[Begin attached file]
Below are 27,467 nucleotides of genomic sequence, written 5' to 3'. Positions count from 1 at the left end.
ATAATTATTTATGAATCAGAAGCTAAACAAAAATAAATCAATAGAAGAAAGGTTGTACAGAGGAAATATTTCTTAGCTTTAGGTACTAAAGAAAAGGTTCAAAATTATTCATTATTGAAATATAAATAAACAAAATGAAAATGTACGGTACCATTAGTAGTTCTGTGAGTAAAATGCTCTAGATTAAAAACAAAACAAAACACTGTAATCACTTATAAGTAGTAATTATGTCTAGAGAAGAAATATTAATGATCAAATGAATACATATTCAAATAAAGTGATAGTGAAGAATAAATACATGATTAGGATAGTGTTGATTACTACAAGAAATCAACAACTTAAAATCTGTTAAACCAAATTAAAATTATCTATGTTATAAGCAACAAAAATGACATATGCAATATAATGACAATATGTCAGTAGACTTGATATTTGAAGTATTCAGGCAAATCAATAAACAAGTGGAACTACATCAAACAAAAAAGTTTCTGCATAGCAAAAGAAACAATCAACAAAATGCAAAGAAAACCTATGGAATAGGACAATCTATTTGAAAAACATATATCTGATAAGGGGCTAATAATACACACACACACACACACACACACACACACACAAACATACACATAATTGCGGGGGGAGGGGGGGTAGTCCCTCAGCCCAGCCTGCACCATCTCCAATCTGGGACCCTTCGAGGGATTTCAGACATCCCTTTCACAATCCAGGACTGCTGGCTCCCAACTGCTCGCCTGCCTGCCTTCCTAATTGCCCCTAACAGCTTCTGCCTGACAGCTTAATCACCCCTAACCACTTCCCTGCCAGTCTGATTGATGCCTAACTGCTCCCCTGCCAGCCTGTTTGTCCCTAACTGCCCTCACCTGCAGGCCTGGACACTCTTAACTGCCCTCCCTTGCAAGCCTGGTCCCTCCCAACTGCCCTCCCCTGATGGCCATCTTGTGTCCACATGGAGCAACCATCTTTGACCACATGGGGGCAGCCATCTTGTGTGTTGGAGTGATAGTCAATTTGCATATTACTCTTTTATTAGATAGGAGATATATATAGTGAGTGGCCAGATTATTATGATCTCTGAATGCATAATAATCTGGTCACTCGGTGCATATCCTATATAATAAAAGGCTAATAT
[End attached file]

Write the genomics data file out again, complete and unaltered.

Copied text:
Below are 27,467 nucleotides of genomic sequence, written 5' to 3'. Positions count from 1 at the left end.
ATAATTATTTATGAATCAGAAGCTAAACAAAAATAAATCAATAGAAGAAAGGTTGTACAGAGGAAATATTTCTTAGCTTTAGGTACTAAAGAAAAGGTTCAAAATTATTCATTATTGAAATATAAATAAACAAAATGAAAATGTACGGTACCATTAGTAGTTCTGTGAGTAAAATGCTCTAGATTAAAAACAAAACAAAACACTGTAATCACTTATAAGTAGTAATTATGTCTAGAGAAGAAATATTAATGATCAAATGAATACATATTCAAATAAAGTGATAGTGAAGAATAAATACATGATTAGGATAGTGTTGATTACTACAAGAAATCAACAACTTAAAATCTGTTAAACCAAATTAAAATTATCTATGTTATAAGCAACAAAAATGACATATGCAATATAATGACAATATGTCAGTAGACTTGATATTTGAAGTATTCAGGCAAATCAATAAACAAGTGGAACTACATCAAACAAAAAAGTTTCTGCATAGCAAAAGAAACAATCAACAAAATGCAAAGAAAACCTATGGAATAGGACAATCTATTTGAAAAACATATATCTGATAAGGGGCTAATAATACACACACACACACACACACACACACACACACAAACATACACATAATTGCGGGGGGAGGGGGGGTAGTCCCTCAGCCCAGCCTGCACCATCTCCAATCTGGGACCCTTCGAGGGATTTCAGACATCCCTTTCACAATCCAGGACTGCTGGCTCCCAACTGCTCGCCTGCCTGCCTTCCTAATTGCCCCTAACAGCTTCTGCCTGACAGCTTAATCACCCCTAACCACTTCCCTGCCAGTCTGATTGATGCCTAACTGCTCCCCTGCCAGCCTGTTTGTCCCTAACTGCCCTCACCTGCAGGCCTGGACACTCTTAACTGCCCTCCCTTGCAAGCCTGGTCCCTCCCAACTGCCCTCCCCTGATGGCCATCTTGTGTCCACATGGAGCAACCATCTTTGACCACATGGGGGCAGCCATCTTGTGTGTTGGAGTGATAGTCAATTTGCATATTACTCTTTTATTAGATAGGAGATATATATAGTGAGTGGCCAGATTATTATGATCTCTGAATGCATAATAATCTGGTCACTCGGTGCATATCCTATATAATAAAAGGCTAATAT